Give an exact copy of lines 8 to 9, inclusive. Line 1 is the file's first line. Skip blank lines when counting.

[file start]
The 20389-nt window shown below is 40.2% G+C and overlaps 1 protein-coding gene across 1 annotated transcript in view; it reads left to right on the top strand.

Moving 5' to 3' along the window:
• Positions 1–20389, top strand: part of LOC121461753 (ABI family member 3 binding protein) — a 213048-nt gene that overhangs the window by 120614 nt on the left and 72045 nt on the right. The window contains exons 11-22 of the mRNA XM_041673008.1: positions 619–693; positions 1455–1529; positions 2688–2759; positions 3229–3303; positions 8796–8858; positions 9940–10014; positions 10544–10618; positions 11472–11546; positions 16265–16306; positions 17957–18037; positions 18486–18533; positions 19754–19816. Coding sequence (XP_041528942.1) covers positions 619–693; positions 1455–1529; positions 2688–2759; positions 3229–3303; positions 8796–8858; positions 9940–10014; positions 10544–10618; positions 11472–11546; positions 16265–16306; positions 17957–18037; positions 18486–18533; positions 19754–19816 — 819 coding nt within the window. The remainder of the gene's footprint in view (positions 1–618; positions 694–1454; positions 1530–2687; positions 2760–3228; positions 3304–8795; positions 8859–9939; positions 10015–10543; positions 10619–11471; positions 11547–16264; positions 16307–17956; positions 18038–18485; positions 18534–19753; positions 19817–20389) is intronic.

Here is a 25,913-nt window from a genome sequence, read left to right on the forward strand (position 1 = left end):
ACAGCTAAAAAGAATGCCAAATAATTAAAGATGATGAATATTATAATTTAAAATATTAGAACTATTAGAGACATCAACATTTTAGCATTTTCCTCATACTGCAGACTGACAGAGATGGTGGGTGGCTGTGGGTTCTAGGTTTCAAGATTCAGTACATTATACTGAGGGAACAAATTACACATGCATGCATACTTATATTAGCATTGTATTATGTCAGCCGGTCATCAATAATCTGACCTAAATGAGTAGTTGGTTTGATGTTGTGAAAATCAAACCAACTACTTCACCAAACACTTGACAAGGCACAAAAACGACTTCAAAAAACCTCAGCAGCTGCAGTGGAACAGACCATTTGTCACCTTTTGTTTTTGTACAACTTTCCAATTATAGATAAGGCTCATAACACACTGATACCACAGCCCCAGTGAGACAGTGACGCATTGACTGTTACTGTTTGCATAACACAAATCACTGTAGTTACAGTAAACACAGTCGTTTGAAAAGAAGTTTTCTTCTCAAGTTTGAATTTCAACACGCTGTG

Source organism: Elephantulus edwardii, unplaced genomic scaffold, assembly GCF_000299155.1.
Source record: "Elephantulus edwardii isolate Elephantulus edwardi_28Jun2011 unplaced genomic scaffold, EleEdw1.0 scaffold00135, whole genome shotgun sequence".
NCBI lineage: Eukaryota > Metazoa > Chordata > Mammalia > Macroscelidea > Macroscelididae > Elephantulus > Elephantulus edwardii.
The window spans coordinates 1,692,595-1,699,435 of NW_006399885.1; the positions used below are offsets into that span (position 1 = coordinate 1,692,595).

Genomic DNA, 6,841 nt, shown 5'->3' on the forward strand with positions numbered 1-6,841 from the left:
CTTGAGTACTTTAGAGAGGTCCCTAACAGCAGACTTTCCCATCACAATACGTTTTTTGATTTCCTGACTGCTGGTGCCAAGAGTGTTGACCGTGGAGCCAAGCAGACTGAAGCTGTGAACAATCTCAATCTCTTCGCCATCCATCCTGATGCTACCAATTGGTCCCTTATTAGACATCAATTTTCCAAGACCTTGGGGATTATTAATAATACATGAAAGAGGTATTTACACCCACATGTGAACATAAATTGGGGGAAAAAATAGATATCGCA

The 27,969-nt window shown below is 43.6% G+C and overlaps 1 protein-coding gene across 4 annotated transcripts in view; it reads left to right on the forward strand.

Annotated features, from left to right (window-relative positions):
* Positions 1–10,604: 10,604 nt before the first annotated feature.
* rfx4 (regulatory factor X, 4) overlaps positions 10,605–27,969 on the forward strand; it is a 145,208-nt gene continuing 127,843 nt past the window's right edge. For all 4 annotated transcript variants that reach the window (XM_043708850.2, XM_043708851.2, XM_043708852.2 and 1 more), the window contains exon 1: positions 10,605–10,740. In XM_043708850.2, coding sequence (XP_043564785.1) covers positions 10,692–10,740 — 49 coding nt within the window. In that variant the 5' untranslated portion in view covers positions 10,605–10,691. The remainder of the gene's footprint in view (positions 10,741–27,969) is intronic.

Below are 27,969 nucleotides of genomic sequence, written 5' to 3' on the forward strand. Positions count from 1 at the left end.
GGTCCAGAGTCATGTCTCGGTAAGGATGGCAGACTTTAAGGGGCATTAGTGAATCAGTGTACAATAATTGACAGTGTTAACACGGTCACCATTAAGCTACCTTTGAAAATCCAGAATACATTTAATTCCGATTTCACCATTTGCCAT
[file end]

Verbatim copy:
NCBI lineage: Eukaryota > Metazoa > Chordata > Mammalia > Macroscelidea > Macroscelididae > Elephantulus > Elephantulus edwardii.
The window spans coordinates 1,692,595-1,699,435 of NW_006399885.1; the positions used below are offsets into that span (position 1 = coordinate 1,692,595).